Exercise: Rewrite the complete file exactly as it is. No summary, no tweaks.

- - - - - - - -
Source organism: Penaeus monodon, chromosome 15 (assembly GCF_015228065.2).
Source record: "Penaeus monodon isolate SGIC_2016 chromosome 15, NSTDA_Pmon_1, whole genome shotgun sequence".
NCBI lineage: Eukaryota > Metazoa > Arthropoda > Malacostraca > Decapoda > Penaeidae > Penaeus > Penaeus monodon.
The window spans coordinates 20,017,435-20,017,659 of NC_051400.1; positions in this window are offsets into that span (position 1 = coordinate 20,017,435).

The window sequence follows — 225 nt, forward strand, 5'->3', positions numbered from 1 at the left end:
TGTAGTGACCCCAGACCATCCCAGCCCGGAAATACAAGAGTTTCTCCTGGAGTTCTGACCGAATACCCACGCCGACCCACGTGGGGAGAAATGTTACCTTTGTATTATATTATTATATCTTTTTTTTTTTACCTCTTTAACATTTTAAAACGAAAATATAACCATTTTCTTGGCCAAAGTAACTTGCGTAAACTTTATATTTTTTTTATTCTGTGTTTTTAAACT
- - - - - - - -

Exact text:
Source organism: Penaeus monodon, chromosome 15 (assembly GCF_015228065.2).
Source record: "Penaeus monodon isolate SGIC_2016 chromosome 15, NSTDA_Pmon_1, whole genome shotgun sequence".
NCBI lineage: Eukaryota > Metazoa > Arthropoda > Malacostraca > Decapoda > Penaeidae > Penaeus > Penaeus monodon.
The window spans coordinates 20,017,435-20,017,659 of NC_051400.1; positions in this window are offsets into that span (position 1 = coordinate 20,017,435).

The window sequence follows — 225 nt, forward strand, 5'->3', positions numbered from 1 at the left end:
TGTAGTGACCCCAGACCATCCCAGCCCGGAAATACAAGAGTTTCTCCTGGAGTTCTGACCGAATACCCACGCCGACCCACGTGGGGAGAAATGTTACCTTTGTATTATATTATTATATCTTTTTTTTTTTACCTCTTTAACATTTTAAAACGAAAATATAACCATTTTCTTGGCCAAAGTAACTTGCGTAAACTTTATATTTTTTTTATTCTGTGTTTTTAAACT